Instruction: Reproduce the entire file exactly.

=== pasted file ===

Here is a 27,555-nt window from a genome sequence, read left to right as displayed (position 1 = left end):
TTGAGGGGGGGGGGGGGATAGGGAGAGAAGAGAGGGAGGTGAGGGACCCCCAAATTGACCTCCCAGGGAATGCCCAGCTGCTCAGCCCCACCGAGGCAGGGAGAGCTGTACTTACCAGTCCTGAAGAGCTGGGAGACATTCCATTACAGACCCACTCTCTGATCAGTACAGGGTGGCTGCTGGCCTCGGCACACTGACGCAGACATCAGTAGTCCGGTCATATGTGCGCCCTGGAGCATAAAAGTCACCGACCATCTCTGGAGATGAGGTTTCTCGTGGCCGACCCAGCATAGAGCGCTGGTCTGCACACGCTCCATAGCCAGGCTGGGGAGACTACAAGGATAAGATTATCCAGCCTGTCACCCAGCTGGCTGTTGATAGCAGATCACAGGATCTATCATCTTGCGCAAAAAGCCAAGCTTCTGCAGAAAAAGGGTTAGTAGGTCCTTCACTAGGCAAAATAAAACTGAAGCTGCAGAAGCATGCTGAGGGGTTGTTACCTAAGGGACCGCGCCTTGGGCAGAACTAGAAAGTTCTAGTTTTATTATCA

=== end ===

Here is a 27,555-nt window from a genome sequence, read left to right as displayed (position 1 = left end):
TTGAGGGGGGGGGGGGGATAGGGAGAGAAGAGAGGGAGGTGAGGGACCCCCAAATTGACCTCCCAGGGAATGCCCAGCTGCTCAGCCCCACCGAGGCAGGGAGAGCTGTACTTACCAGTCCTGAAGAGCTGGGAGACATTCCATTACAGACCCACTCTCTGATCAGTACAGGGTGGCTGCTGGCCTCGGCACACTGACGCAGACATCAGTAGTCCGGTCATATGTGCGCCCTGGAGCATAAAAGTCACCGACCATCTCTGGAGATGAGGTTTCTCGTGGCCGACCCAGCATAGAGCGCTGGTCTGCACACGCTCCATAGCCAGGCTGGGGAGACTACAAGGATAAGATTATCCAGCCTGTCACCCAGCTGGCTGTTGATAGCAGATCACAGGATCTATCATCTTGCGCAAAAAGCCAAGCTTCTGCAGAAAAAGGGTTAGTAGGTCCTTCACTAGGCAAAATAAAACTGAAGCTGCAGAAGCATGCTGAGGGGTTGTTACCTAAGGGACCGCGCCTTGGGCAGAACTAGAAAGTTCTAGTTTTATTATCA